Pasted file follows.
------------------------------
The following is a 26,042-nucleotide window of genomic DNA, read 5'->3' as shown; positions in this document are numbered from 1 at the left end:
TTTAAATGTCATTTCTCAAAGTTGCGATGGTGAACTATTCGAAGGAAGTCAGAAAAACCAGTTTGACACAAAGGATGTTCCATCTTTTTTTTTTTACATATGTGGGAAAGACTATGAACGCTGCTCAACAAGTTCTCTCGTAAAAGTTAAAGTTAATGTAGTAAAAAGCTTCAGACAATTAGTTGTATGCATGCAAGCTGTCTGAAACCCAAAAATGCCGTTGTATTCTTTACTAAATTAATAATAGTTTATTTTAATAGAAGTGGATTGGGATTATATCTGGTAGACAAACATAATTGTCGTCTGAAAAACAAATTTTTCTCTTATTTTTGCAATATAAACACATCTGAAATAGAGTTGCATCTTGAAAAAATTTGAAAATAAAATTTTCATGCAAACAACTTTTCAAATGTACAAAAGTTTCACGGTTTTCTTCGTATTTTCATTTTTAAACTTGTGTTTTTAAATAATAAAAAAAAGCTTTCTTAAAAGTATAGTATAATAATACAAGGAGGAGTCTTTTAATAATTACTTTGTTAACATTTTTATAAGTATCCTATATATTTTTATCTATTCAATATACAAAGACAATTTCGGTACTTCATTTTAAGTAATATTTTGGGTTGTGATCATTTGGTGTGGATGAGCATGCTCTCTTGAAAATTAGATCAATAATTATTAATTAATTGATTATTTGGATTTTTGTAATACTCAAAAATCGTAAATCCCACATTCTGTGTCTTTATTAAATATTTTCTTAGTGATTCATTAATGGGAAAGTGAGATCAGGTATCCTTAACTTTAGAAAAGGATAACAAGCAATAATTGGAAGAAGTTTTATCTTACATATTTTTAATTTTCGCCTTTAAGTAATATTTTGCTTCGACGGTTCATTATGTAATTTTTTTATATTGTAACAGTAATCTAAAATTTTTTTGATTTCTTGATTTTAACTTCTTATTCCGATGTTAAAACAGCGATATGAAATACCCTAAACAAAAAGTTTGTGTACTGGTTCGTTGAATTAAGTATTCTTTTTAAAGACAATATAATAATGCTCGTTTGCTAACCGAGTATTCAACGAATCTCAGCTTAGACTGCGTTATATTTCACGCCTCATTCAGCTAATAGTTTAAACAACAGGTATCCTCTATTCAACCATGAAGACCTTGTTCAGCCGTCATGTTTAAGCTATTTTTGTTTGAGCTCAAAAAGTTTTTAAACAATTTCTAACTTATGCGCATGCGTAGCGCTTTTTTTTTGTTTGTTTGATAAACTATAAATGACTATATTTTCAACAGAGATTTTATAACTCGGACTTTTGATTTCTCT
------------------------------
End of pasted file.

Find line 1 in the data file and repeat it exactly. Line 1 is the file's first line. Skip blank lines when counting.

The following is a 26,042-nucleotide window of genomic DNA, read 5'->3' as shown; positions in this document are numbered from 1 at the left end: